Much has been made recently of how the App Economy is a “job leader.” People are saying that the App Economy has “managed to create jobs during the worst recession since the Great Depression,” and has created 466,000 jobs since 2007. This is clearly good news, but I’m skeptical of the future of this App Economy to continue creating jobs. Here are some random thoughts:

  • Current App Economy growth is probably driven in large part by the the adoption of new mobile operating systems. Once the mobile market is saturated, App Economy growth may level off.
  • In an open app marketplace, apps compete against all other apps. This inevitably leads to the superstar effect.
  • As with other software, for every paid app there is likely to be a free ad-driven alternative, and for every ad-driven alternative, there is likely to be an ad-free alternative developed by amateurs. Digital abundance tends to drive prices down toward zero.
  • As computers increase in power, it will become easy to absorb many app features into other apps, or even into the operating systems themselves, possibly creating convergence towards just a few “everything” apps.
  • New creation tools will make it easy for ordinary people to quickly create custom apps and thereby lower the market rate of app developers. As an analogy, consider the plethora of easy-to-use blogging tools that exist today. Not long ago, building a robust blog would have required hiring a web developer, or at least learning a bit of programming. Building a simple app may soon be as easy as starting a blog.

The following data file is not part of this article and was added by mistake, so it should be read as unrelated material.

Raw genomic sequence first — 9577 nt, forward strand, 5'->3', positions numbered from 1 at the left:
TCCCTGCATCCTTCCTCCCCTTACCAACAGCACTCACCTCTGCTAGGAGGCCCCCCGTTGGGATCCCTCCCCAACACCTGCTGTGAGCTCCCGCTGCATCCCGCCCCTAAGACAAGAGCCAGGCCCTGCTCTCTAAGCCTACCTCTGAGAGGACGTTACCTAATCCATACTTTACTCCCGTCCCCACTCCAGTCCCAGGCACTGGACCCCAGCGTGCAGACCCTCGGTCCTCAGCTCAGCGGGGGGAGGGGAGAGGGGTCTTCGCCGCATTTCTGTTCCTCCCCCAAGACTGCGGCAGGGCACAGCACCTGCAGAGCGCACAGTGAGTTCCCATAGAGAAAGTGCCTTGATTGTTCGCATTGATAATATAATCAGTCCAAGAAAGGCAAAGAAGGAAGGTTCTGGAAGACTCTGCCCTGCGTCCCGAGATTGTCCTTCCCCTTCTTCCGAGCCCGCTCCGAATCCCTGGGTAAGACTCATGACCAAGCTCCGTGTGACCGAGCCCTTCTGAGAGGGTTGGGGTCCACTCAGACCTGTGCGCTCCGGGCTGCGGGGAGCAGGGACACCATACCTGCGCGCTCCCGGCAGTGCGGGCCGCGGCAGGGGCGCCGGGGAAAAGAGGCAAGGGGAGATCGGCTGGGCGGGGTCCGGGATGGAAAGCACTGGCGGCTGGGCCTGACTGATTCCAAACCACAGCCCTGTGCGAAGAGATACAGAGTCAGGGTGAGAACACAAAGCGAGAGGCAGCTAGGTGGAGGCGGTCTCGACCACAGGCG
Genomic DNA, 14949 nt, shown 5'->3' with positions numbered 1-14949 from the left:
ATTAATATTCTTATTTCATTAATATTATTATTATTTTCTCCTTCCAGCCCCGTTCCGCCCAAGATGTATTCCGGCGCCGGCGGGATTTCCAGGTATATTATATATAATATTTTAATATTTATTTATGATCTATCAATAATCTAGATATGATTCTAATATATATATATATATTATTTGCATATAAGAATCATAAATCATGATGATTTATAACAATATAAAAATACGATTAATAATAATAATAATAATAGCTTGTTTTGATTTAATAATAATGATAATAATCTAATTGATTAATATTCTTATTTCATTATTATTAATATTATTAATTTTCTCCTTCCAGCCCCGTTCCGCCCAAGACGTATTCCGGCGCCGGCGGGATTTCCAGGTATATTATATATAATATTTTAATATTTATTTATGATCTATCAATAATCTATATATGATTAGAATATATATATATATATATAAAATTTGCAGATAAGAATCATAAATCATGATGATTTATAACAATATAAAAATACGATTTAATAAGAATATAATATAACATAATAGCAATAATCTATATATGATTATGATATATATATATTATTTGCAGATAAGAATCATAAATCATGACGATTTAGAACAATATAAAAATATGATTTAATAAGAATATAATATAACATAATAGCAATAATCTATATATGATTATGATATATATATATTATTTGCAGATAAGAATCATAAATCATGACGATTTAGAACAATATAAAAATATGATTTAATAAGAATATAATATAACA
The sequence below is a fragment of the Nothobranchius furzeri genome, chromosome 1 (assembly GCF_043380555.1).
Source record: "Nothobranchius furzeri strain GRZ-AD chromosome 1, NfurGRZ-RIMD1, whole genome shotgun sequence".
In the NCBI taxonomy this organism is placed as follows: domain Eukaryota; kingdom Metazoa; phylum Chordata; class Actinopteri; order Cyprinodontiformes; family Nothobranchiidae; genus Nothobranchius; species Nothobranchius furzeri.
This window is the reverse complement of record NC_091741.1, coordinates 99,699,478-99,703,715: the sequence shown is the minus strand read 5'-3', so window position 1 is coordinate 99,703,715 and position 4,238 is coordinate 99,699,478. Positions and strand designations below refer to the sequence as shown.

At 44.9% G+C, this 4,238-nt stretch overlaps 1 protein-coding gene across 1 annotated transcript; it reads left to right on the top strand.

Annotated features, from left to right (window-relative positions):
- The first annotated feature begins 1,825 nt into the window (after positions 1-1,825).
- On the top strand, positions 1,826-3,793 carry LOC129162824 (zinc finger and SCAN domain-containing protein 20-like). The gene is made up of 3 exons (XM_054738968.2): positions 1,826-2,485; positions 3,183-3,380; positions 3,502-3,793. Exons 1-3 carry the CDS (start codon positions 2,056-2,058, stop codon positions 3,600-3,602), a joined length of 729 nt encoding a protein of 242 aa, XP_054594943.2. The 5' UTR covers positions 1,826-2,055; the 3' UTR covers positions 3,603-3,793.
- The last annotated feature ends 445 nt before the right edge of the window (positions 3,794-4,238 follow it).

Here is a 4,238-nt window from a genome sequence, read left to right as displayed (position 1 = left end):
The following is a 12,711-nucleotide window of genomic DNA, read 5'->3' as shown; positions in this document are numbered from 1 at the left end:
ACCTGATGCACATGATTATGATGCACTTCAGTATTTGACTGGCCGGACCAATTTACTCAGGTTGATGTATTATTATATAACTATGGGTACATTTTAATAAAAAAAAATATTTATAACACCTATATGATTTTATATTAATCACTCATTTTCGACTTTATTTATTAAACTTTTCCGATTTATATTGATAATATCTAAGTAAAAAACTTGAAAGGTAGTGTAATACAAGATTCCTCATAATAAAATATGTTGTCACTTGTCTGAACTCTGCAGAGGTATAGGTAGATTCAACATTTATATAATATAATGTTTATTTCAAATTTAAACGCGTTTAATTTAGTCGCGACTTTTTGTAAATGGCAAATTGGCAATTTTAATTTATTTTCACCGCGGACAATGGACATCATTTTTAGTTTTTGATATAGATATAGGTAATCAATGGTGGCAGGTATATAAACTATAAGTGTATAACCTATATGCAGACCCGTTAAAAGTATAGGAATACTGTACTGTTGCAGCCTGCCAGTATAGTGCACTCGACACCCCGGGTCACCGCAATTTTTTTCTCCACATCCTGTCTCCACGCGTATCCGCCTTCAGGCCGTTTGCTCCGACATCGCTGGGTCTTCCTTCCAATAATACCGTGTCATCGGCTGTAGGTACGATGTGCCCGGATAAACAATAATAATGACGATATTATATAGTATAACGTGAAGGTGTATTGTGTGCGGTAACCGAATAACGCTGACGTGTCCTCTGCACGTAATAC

• Improved device and network speeds will allow the remote execution of app-style programs through your web browser, effectively bypassing the App Economy entirely.

Robert J. Sawyer: “Economics is how you rationalize the distribution of scarce resources”

Science fiction author Robert J. Sawyer does a good job in this video of succinctly stating a simple but profound point:

“We’re also burdened with this dismal science of economics which has driven so much of how we interact as people. But economics has always hitherto been the science of scarcity, it’s how you rationalize the distribution of scarce resources. What we’re going to see a transition to is the science of abundance. Economics will become the art of what you do when you have too much of everything, instead of too little of everything.”

In the video, Sawyer refers to the rise of nanotechnology. It should be noted that advanced nanotechnology is very speculative and may be a long way off. That said, discussions of such extreme tech are useful because they reveal just how antiquated our current economics is likely to become in the long run. But there is no way to magically skip to a fully abundant world. Nanotechnology indicates a general trajectory for our journey, but we must still pass through a lot of intermediate steps on the way.

The digital domain is a world of abundance, and here we already see the traditional economics of scarcity breaking down. The entire SOPA/PIPA debacle suggests the growing pains of a move from scarcity to abundance. Piracy is a problem of “having too much.” We are likely to experience a gradual and potentially bumpy transition as more and more resources move out of the scarce category and into the abundant category. Long before any theoretical “end” of scarcity, we are going to experience a decline of scarcity.